Conference nightmares. The many faces of scientific presentations (LabLit.com) – “Prof “Defeated by technology” provides good entertainment. … I remember well giving a talk at the Hammersmith Hospital in the early days of PowerPoint when, after loading the talk onto their computer, a message came up on the screen saying your talk is being modified by the MRC system. All my demure bullet point diamonds were changed to cheeky TV screens, thereby sweeping aside any gravitas I might have had. My favourite technology nightmare, however, comes from pre-PowerPoint days, back when slides were being used in a carousel projector. One presenter could not get the carousel to work and she was told to turn the carousel over and look underneath. She did this but forgot there was no lid on the carousel. She spent the next ten minutes reassembling her talk from the random pile of slides on the floor while the audience shuffled nervously and some escaped to the bar.”
I have never seen a parade disintegrate before my eyes, but that’s what happened in Walt Disney World’s Magic Kingdom Thursday when I watched the Celebrate a Dream Come True parade nearly wash away. … The princess float got stuck halfway down Main Street. I don’t know if that was because the street was so flooded or just an unfortunate coincidence, but by the time I squished down there, it was stopped dejectedly, Goofy and Donald’s finale float trapped behind it — and the rest of the parade was no longer in sight, having high-tailed it past the castle and into Frontierland. [Nicely detailed story. Includes photos.]
In a one-time performance with minimal rehearsal, any scene changes should be watched carefully for anyone out of place, or any scenery endangering anyone. Awards shows and one-time events never go exactly as planned, which is why they are always more difficult than a show done night after night. Someone should have been watching, and someone should have stopped the piece.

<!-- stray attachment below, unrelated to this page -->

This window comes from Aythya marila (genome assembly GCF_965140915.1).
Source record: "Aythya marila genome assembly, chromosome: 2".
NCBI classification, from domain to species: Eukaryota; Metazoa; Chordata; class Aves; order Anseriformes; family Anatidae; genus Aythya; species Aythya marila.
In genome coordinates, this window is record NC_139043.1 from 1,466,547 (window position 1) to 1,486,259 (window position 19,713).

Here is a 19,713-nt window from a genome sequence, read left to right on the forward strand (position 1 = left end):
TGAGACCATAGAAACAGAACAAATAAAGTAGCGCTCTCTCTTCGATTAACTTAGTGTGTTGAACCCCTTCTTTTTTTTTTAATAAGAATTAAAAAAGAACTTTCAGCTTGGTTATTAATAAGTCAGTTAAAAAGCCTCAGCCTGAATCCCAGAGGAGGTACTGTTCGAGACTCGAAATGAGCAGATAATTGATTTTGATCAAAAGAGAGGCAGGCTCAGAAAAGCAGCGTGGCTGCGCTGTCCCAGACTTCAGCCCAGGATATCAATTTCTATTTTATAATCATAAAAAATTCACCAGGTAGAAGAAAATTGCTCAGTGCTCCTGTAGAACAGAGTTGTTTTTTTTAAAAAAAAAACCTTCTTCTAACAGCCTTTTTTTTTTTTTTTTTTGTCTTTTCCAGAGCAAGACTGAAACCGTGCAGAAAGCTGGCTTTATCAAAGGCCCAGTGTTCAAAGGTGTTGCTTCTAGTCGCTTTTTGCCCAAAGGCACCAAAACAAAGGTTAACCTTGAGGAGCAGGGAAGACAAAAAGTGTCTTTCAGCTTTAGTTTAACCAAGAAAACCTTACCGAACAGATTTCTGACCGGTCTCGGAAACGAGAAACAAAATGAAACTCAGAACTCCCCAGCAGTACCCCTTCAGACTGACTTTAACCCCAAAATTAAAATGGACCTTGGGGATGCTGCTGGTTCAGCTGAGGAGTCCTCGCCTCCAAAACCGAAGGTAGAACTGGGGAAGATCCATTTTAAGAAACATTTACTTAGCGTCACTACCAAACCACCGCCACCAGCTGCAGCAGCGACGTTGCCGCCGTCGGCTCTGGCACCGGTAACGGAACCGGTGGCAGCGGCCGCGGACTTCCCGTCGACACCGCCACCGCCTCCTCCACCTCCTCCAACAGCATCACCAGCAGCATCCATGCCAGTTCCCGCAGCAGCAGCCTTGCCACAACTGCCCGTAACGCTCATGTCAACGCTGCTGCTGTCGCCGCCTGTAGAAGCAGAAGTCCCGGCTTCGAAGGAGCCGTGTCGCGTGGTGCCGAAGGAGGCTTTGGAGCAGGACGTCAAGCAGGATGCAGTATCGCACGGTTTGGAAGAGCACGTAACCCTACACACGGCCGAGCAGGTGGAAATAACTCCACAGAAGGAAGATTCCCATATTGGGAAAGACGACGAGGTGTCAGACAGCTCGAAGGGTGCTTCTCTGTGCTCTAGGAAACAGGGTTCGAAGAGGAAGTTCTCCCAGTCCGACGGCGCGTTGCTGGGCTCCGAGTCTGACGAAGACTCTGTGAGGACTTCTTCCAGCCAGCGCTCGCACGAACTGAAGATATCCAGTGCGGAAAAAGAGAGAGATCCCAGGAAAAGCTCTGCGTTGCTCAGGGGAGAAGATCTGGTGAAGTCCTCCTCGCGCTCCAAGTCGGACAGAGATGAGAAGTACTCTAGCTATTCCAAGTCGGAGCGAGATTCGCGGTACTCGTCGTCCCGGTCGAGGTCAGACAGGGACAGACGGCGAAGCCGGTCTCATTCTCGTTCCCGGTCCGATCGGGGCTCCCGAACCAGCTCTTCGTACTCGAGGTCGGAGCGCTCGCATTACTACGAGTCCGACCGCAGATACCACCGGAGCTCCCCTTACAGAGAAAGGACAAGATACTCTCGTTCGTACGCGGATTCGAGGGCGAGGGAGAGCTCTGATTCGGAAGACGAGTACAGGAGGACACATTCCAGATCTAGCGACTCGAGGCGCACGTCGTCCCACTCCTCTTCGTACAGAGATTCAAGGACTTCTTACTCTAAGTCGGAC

I check cues, stay on headset to make sure nothing comes up preshow backstage electrics-wise, make sure that no one tries to use the internet on the show control computer that runs sound and sometimes MIDI (this has come so close to having very bad consequences before), and surfing the internet on my laptop which is next to the console.
Fleeting Glimpse Images: Pulling It Off — Rikk Flohr describes his preparation process. Great ideas for avoiding any number of problems. “I double check my laptop for presentation readiness, arrive at my room early, set up and am ready to start on time. Drink a little water. Have your back up mouse, pointer, presentation on thumb drive and any paper notes where you can find them. Great your guests as they arrive and begin working the room.”
A2J: Migraine — “My presentation on Migraine almost caused me a major headache. Everything fell apart in the last minute and then miraculously came back together in the last second!” Good example of how potentially fatal problems string themselves together.
Nury Vittachi: How not to introduce someone 2 — “People were only given the title ‘Moderator’ or ‘Master of Ceremonies’ if they agreed to have their brains surgically reduced to the size of a sesame seed, I said. Their single remaining brain-call contained only one thought: ‘Make speaker look like jerk.'”
Public Speaking Can Be Fun: Being Prepared for the Public Speaking Unexpected — “Three years ago after a 45 mile bike ride driving home on the Mass Pike, I felt a thump. I looked in my rear view mirror and witnessed my bike flying down the middle lane. The bike flew off my roof rack!”
Overnight Sensation: The Disinterested Audience — “Of all the different types of hostile audiences out there, the disinterested or uninterested crowd can be one of the toughest to address. There are a number of reasons that your audience can fall into this category, such us being forced to attend the event, so we’ll look at what causes an audience to be disinterested and what you can do to bring them around.”
Presentation Coaching Institute: Presentations Rehearsal… Fact or Fiction? — “First let me define a false sense of preparedness. Glancing over your notes or rummaging through your PowerPoint slides for let’s say five to six minutes before a presentation and thinking to yourself what you will likely say is pretty much a recipe for presentation disaster.”
The PowerPoint® Blog: Open PowerPoint in Safe Mode — “This is one of those – I hope you don’t need to do this – actions. But recently one of the computers here suddenly decided it did not want to have fonts work (line spacing was all messed up).”